ex pajzeet he might justly be supposed qualified by long practice of business, and by his regular ascent through L et aces; but expectation is ollen disappointed; it is universally confessed, that be was unequal to the duties of bogste the House of Commons he could not speak, and ther:love was useless to the defence of the Governcicat.
4453 Pope, he could not issue an order without losing his time in quest of fino expressions." He so10.4 as dismissal with a peasion of 1500 pounds a year. He married the Countess Dowager of Warwick, 1716; 26. i to have first known her by becoming tutor to ber son. Johnson says, “The Lady was at last prevailed en to sury bin, on terms much like those, on which a Turkish princess is cspoused, to whom the sullau is repereed to fr Erance, Daughter, I give thee this man for thy slave.' The marriage made no addition to his lappia
* Aber de Iben nor found them equal." Iu 1718 - 19, he had a severe dispute on The Peerage Bill
skel, bw, inveterate in bis political opinions, supported them in a pamphlet called The Plebeian, which Addia #narn... aatler, under the title of The Old Whis. Some epithets, let arop by Addison, answered by a cui
** a sé. Calo, by Steele, were the cause of their friendship’s being dissolved; and every person acquainted & de mots terms on which these two great men had lived so long, must Tegres, that they should finally pari iu
10. P.142. Addison died of an asthma and dropsy, on the 17th June, 1719, aged 4*, leaving only ono da od lim. The general esteem ia which his productions, both serious and humorous in The Spectator, The T.". Te Guardian are held, "pleads (as Spakspeare says), like engels, trumpel-longued, in their behalf.” As ... Catur, in the dramatic, and his Campaign, in the heroic way, will ever maintain a place among ihe first-rate ne! ier kind - And a good man's death displays the character of his life. At his last hour, he sent for a re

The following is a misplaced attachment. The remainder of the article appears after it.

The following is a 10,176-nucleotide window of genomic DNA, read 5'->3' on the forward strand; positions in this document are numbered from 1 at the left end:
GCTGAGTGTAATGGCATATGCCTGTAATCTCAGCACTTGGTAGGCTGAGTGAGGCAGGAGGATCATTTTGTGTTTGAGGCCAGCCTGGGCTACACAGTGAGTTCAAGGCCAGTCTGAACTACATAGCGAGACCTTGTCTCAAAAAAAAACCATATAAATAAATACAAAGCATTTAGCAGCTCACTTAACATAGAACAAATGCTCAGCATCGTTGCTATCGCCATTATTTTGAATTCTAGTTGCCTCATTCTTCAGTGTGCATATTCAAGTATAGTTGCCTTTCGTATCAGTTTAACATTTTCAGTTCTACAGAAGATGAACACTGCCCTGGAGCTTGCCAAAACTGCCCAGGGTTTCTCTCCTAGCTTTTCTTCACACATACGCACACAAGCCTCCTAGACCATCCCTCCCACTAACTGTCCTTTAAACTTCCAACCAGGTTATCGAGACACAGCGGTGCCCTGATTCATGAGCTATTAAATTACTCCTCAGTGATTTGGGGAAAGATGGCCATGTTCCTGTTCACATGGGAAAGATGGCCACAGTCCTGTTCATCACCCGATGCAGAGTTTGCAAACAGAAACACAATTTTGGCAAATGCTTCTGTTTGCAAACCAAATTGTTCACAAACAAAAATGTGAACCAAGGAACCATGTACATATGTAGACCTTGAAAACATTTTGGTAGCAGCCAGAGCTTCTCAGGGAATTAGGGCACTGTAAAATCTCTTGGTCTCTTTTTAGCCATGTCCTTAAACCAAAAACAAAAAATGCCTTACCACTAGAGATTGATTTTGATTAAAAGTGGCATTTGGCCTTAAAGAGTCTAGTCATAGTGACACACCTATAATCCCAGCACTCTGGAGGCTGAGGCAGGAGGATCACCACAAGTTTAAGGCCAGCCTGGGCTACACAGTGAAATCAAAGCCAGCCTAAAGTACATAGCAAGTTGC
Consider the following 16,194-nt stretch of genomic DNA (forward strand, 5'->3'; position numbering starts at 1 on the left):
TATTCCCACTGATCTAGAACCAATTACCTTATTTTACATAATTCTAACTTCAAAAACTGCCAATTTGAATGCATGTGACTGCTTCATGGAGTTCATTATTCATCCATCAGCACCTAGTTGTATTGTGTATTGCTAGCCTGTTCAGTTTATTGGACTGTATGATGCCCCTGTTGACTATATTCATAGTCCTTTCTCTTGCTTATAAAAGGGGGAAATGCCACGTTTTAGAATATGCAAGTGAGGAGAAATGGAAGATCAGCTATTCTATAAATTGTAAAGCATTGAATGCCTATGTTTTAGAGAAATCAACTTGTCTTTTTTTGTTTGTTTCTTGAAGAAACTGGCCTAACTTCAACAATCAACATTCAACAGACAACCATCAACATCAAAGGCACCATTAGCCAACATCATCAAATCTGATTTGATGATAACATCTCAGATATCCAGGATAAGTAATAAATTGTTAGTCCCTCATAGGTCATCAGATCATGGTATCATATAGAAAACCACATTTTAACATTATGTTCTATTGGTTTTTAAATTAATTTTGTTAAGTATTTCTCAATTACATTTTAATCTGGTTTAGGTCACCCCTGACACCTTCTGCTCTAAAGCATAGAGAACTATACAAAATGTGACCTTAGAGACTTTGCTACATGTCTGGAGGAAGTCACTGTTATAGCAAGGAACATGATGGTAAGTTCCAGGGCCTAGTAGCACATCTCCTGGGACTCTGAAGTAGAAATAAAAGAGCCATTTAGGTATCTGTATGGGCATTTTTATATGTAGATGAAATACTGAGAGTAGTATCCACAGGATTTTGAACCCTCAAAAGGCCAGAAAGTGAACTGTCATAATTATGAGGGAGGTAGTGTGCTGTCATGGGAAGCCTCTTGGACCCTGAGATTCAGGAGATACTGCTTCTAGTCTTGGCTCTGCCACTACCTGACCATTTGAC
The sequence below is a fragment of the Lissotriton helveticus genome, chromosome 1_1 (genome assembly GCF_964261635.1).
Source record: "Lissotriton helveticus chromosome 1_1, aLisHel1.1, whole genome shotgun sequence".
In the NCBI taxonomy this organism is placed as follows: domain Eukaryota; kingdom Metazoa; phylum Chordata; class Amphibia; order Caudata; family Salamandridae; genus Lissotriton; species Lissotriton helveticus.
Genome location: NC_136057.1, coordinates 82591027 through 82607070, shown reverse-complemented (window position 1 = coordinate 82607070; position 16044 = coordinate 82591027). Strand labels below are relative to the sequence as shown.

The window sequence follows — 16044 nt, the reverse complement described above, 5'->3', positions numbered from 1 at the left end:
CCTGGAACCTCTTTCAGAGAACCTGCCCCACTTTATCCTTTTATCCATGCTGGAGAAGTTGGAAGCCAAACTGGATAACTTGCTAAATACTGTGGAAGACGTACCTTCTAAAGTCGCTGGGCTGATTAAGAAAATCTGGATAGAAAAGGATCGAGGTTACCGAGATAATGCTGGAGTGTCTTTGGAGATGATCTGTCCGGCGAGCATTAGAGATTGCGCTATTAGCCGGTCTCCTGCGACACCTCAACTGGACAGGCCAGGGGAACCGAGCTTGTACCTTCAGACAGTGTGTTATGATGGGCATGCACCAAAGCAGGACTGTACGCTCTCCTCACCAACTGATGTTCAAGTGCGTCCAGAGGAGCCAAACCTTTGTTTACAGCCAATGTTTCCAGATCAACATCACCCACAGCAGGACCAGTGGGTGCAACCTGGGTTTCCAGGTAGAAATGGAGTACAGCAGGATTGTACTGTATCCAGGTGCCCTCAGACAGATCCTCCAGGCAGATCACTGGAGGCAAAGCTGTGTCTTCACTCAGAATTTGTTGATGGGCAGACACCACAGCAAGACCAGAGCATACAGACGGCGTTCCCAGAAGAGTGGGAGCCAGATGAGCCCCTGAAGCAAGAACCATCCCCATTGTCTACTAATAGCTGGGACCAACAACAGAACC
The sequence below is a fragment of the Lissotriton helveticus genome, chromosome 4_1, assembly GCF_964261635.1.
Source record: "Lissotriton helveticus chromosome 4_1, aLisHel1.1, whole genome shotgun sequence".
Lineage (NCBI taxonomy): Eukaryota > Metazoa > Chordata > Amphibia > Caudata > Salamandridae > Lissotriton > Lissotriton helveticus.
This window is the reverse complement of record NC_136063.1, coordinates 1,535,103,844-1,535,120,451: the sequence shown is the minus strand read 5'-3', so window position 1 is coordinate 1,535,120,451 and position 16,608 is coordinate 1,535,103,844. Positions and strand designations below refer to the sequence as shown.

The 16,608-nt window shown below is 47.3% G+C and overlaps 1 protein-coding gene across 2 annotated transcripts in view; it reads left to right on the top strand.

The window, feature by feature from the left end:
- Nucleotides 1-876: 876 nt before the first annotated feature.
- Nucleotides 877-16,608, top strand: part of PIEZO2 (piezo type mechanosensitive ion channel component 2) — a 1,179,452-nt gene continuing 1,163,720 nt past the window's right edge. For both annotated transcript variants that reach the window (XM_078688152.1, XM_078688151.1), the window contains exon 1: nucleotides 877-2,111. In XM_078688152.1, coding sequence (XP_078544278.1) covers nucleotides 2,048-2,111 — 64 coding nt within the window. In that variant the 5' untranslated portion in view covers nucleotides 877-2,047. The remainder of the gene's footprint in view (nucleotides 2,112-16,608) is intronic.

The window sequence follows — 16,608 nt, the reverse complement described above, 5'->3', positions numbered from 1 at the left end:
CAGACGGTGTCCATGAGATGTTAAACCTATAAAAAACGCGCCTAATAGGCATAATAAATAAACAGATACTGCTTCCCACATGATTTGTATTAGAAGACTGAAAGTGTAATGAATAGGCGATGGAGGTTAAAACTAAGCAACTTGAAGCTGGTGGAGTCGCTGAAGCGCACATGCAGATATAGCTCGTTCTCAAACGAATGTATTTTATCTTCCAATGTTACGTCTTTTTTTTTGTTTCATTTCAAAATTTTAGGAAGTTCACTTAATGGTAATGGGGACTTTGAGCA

beste roang Lord Warwick, whose youth he supposed might be influenced by an awful lesson, vien, laking bas ofis yang mze's hand, he said "See in what peace a Christian can die!" and immediately expired.
# Tervices sul run for a tragedy, is attributed by Dennis, who wrote a very bitter critique upon Caro, to Fisse Alison's having raised prejudices in his own favour, by false positions of preparatory criticism; and *hn 58 poisoned the town by contradicting, in The Spectator, the established rule of poetical justice, because ko ste kers, wish all his virtues, was to fall before a tyrani. Johnson says, "lle jact is certain; the molives we Selle packed an audience. The danger was soon
The whole nation was, at that time, on firo = $(*.The Whiss applauded every line, in which liberty was mentioned, as a satiru on the Torics; and tho 2. escry clap, to abew, that the satire was unfelt." It was ushered into notice by eight complimentary co
to the author, among which, one by Steele, leads the van; besides a prologic by Porc, and an epilo• Dr. Garth: Dr. Johnson, with the abovementioned persons, pay, even Dennis's gall, has marked this tragedy - belone, and a succession of audiences for above a century has proved, that it has deserved “Golden opin